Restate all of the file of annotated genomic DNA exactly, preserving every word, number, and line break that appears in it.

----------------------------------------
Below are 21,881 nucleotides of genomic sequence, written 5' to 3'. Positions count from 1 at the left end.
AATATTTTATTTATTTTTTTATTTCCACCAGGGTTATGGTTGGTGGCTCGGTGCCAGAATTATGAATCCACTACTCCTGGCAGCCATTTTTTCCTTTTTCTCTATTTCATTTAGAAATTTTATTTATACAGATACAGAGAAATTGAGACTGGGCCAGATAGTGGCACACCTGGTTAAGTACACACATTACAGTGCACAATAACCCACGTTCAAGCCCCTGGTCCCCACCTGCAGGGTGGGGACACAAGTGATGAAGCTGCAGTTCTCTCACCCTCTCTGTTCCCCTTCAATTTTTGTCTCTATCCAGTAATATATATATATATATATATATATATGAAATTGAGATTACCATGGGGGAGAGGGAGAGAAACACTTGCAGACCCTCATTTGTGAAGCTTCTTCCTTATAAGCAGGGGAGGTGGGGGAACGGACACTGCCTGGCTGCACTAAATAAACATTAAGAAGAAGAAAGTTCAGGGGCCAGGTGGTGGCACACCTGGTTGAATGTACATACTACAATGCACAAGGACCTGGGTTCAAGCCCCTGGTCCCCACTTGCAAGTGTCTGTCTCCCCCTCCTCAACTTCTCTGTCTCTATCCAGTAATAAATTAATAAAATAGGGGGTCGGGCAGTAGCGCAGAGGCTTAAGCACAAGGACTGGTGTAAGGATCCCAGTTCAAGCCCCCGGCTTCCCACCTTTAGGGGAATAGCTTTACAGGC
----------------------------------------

Below are 21,881 nucleotides of genomic sequence, written 5' to 3'. Positions count from 1 at the left end.
AATATTTTATTTATTTTTTTATTTCCACCAGGGTTATGGTTGGTGGCTCGGTGCCAGAATTATGAATCCACTACTCCTGGCAGCCATTTTTTCCTTTTTCTCTATTTCATTTAGAAATTTTATTTATACAGATACAGAGAAATTGAGACTGGGCCAGATAGTGGCACACCTGGTTAAGTACACACATTACAGTGCACAATAACCCACGTTCAAGCCCCTGGTCCCCACCTGCAGGGTGGGGACACAAGTGATGAAGCTGCAGTTCTCTCACCCTCTCTGTTCCCCTTCAATTTTTGTCTCTATCCAGTAATATATATATATATATATATATATATGAAATTGAGATTACCATGGGGGAGAGGGAGAGAAACACTTGCAGACCCTCATTTGTGAAGCTTCTTCCTTATAAGCAGGGGAGGTGGGGGAACGGACACTGCCTGGCTGCACTAAATAAACATTAAGAAGAAGAAAGTTCAGGGGCCAGGTGGTGGCACACCTGGTTGAATGTACATACTACAATGCACAAGGACCTGGGTTCAAGCCCCTGGTCCCCACTTGCAAGTGTCTGTCTCCCCCTCCTCAACTTCTCTGTCTCTATCCAGTAATAAATTAATAAAATAGGGGGTCGGGCAGTAGCGCAGAGGCTTAAGCACAAGGACTGGTGTAAGGATCCCAGTTCAAGCCCCCGGCTTCCCACCTTTAGGGGAATAGCTTTACAGGC